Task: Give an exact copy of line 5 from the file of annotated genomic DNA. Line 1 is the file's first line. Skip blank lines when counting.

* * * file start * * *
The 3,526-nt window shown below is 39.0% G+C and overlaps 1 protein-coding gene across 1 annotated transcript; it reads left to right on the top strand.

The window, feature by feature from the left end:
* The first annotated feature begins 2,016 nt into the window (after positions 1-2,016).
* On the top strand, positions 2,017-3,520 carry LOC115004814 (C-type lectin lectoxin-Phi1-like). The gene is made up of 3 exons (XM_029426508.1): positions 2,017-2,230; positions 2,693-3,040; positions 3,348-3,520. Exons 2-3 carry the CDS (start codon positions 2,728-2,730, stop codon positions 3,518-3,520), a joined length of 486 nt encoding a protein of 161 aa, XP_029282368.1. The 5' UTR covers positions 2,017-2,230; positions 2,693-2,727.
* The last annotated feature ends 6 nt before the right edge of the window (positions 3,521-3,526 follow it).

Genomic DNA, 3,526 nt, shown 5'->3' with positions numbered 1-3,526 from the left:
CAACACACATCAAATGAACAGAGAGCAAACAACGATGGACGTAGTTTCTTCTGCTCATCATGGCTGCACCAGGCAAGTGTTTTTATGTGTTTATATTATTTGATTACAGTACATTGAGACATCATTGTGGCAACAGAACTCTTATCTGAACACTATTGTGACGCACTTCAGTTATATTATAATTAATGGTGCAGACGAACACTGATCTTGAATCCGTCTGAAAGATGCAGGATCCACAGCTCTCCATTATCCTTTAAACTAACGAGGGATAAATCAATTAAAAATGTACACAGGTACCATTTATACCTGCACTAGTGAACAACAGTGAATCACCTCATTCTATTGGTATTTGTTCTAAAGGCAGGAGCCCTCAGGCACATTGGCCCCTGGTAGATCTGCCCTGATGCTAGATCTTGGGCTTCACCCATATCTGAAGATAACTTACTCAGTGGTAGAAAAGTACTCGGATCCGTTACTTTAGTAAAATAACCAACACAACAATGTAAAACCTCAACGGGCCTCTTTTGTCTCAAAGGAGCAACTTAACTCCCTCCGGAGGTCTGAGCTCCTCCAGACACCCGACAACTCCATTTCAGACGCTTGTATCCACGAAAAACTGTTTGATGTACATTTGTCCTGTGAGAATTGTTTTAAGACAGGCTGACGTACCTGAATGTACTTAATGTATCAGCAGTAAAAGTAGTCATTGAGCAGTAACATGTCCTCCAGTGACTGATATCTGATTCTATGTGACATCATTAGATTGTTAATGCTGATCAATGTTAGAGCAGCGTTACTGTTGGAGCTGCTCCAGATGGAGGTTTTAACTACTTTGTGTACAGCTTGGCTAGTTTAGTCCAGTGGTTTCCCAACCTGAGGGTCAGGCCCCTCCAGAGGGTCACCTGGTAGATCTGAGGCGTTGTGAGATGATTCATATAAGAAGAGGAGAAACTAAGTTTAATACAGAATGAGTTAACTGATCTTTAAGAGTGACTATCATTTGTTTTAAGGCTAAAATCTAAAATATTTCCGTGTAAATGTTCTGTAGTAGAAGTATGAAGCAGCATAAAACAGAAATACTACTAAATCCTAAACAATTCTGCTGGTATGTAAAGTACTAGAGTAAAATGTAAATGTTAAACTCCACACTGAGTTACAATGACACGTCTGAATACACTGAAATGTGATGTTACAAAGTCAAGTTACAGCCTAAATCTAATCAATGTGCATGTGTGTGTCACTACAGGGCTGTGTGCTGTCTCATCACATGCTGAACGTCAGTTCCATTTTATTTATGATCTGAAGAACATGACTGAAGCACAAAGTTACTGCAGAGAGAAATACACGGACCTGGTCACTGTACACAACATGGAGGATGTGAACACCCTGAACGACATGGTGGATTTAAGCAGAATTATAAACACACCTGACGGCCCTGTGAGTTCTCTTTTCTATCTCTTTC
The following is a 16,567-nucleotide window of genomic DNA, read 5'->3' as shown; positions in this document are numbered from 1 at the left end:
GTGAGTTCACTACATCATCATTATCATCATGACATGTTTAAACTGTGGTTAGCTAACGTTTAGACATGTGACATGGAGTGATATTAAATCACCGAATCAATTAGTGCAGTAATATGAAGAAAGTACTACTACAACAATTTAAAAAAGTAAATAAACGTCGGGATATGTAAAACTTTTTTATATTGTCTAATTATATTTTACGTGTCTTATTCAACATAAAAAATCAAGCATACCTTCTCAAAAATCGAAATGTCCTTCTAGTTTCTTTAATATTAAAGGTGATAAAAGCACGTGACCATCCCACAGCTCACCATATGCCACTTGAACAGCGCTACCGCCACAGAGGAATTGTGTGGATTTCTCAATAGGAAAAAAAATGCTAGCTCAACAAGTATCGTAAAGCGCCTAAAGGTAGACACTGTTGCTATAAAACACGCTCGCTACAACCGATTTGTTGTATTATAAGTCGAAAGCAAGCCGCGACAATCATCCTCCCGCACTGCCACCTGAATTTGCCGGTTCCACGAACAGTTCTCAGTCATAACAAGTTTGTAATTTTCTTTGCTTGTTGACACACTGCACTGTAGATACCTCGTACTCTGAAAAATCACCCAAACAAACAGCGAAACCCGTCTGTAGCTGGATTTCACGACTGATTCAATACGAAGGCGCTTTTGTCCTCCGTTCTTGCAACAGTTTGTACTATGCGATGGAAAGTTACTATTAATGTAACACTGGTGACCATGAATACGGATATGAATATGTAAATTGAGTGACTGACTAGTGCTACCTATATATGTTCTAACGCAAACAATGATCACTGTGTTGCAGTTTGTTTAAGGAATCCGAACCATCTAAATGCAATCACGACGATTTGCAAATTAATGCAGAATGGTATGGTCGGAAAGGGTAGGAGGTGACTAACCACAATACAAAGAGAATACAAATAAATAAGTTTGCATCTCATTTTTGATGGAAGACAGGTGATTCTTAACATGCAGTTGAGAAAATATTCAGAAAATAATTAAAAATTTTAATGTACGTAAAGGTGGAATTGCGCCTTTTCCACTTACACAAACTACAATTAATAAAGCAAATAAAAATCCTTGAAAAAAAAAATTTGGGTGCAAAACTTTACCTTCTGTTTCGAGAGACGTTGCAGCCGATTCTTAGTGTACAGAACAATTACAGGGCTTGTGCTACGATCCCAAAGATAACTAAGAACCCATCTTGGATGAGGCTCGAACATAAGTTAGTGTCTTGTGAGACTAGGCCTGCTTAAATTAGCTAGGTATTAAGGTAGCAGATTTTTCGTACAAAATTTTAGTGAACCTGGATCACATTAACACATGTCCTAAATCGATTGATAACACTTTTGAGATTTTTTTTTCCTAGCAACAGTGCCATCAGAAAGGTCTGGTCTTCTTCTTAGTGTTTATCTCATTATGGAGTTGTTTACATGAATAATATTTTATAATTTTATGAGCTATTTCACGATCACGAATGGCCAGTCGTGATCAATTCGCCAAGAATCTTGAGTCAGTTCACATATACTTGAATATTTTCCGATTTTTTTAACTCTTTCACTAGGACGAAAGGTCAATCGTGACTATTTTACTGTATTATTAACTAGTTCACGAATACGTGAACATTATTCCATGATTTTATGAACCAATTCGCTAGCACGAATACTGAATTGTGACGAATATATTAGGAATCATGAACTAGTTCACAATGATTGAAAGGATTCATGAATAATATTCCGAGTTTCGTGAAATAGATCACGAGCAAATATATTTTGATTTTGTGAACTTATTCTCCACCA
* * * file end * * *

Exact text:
* The last annotated feature ends 6 nt before the right edge of the window (positions 3,521-3,526 follow it).